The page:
“There are businesses which are operating under their own code of conduct and they don’t fall under any regulation right now. Therefore, a licensing regime should be introduced to ensure better standardisation and accountability” Jaideep Reddy, a senior member of the law firm and one of the authors of the report told Quartz.
Only time will tell if the Garg committee will consider these suggestions or not.
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After her victory at the Australian Open over the weekend, 21-year-old tennis star Naomi Osaka is being feted in Japan, which finally has its first-ever tennis player to be ranked No. 1. In less than nine months time, however, she faces a difficult choice that will determine whether she can ever play for Japan again.
Osaka, whose mother is Japanese and father is Haitian, was born in Japan but spent most of her life in the US, and holds both Japanese and American citizenship. By Japanese law, however, anyone with dual citizenship (paywall) must choose whether they want to retain or give up their Japanese passport when they turn 22 as Japan does not allow its citizens to hold other nationalities.
Japan’s strict law on citizenship has long been debated and criticized, particularly as more and more people in Japan are either born with one foreign parent or have spent enough time overseas to gain citizenship in their country of residence. About 27% of the world’s countries automatically revoke the citizenship of those who get a second one, including Norway.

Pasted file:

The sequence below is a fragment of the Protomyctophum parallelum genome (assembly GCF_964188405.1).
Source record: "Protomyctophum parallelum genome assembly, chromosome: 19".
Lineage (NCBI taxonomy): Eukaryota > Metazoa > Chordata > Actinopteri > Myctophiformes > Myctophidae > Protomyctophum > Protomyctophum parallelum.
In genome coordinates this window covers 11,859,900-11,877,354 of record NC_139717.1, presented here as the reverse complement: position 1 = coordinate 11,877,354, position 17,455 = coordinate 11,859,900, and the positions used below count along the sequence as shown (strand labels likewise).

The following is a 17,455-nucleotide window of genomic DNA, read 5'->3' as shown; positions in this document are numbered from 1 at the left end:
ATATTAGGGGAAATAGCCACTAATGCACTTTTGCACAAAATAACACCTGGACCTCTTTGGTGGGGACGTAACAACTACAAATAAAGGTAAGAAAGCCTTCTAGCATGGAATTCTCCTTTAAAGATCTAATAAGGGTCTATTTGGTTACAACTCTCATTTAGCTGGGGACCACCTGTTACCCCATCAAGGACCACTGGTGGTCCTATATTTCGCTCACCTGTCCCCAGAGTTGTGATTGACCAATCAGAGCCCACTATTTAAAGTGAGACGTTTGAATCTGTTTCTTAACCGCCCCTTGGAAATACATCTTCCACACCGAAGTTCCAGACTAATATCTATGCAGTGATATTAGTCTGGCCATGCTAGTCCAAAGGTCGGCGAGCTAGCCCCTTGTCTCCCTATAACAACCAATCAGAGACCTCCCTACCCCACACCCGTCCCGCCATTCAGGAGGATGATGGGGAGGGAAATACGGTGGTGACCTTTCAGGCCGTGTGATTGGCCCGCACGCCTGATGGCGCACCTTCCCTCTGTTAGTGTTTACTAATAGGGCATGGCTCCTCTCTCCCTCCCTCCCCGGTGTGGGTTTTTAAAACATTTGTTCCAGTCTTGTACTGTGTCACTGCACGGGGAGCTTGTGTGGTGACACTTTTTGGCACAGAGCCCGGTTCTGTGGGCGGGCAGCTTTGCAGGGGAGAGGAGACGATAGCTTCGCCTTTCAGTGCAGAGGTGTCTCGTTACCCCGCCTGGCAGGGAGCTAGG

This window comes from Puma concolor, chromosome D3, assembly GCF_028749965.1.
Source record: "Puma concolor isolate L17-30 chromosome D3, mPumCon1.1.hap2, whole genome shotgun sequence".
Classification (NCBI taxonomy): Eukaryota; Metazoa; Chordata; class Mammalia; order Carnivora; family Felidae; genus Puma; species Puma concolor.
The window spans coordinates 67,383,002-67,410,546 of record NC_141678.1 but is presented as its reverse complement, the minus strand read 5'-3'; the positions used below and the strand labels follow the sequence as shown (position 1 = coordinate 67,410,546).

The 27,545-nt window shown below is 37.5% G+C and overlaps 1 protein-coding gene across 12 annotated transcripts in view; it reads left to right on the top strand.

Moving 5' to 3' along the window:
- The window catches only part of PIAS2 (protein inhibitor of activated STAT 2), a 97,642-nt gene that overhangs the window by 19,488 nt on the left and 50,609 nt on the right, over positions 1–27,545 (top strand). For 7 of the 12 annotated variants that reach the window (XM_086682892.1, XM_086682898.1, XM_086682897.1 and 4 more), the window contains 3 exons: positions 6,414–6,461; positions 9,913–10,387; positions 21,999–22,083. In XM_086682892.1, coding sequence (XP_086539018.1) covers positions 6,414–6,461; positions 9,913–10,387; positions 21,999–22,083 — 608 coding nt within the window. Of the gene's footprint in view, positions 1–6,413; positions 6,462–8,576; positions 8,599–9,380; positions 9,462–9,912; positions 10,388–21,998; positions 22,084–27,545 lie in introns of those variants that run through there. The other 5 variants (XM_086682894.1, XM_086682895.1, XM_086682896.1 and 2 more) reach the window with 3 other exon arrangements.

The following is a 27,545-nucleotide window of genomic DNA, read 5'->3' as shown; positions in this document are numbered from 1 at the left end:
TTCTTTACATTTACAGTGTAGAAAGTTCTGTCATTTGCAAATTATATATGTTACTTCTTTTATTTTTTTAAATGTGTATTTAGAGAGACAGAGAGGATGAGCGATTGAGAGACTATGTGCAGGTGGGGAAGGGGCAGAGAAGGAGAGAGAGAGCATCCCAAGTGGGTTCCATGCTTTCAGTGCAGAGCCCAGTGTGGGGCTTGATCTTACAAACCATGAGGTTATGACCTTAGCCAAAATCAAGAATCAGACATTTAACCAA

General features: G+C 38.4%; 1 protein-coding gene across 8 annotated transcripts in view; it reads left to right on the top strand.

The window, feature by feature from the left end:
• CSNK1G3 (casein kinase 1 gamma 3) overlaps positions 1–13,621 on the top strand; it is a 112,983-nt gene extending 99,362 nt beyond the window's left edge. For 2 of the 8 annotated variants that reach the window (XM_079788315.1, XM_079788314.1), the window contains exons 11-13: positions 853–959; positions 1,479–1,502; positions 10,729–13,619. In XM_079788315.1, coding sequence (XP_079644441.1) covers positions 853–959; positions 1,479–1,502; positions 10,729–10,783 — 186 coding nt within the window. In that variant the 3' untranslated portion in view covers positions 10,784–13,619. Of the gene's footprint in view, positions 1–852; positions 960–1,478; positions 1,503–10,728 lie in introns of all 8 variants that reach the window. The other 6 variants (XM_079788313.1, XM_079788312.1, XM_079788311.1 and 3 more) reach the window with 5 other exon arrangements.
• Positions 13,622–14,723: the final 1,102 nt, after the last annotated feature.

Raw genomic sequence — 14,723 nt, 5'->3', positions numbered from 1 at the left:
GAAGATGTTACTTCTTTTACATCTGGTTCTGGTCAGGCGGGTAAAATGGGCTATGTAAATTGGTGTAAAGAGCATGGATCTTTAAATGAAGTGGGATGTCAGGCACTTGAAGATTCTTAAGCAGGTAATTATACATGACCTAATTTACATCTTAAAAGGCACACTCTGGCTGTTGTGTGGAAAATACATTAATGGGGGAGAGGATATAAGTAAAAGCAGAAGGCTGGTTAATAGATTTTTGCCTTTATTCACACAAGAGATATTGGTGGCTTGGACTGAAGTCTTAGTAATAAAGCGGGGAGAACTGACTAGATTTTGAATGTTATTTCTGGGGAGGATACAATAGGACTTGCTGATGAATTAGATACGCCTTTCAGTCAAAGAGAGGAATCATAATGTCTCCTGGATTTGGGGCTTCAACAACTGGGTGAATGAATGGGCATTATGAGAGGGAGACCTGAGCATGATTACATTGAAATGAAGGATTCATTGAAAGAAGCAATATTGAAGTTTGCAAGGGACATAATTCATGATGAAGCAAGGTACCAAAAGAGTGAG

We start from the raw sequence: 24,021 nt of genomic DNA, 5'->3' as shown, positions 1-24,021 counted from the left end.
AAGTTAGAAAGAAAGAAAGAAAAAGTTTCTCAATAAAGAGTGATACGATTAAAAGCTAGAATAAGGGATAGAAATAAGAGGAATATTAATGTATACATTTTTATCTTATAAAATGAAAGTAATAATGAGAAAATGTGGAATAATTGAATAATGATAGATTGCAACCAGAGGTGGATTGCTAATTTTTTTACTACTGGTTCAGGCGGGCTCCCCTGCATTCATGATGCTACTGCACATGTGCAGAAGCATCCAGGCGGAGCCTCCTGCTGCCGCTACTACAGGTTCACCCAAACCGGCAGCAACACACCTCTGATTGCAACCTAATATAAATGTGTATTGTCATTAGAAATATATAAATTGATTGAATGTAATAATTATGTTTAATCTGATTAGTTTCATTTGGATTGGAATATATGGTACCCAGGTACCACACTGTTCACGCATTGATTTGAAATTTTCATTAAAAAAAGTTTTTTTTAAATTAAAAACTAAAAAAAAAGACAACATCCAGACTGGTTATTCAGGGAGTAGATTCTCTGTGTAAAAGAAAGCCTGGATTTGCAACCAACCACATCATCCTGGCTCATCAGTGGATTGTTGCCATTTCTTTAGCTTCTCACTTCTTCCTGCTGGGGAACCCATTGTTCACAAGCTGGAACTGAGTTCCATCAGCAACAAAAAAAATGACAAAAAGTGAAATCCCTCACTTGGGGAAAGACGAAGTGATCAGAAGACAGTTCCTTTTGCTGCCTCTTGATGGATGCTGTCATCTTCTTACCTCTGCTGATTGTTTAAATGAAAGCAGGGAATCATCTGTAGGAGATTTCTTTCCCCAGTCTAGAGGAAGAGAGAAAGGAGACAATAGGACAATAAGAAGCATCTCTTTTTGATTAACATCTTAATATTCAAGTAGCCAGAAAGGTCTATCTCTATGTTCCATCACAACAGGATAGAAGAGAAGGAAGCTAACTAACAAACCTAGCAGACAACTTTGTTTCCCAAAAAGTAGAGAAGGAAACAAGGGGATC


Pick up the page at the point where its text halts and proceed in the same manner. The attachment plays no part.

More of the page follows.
Osaka’s father said that (paywall) he and his wife decided when Osaka was young that she would represent Japan rather than the US, where the family has lived since she was three, because they have “always felt Japanese.” Japan’s tennis association supported Osaka from a young age, while its US counterpart did not vigorously try to poach her until 2016 when she played in the Australian Open. Osaka’s father decided that his daughter would continue to represent Japan because of Japan’s long-standing support of Naomi, Japanese media reports (link in Japanese).
But Osaka’s recent successful run—starting with her victory at the US Open in September—has reinvigorated the discussion to a fever pitch. Michio Ushioda, a veteran journalist at Japan’s Mainichi newspaper, said in a tweet (link in Japanese) that as the date of Osaka’s choice looms, he believes that it’s likely that she’ll choose to give up her Japanese citizenship for her American one. The disappointment in Japan will be so great, he added, that it could even lead to the downfall of the Japanese government.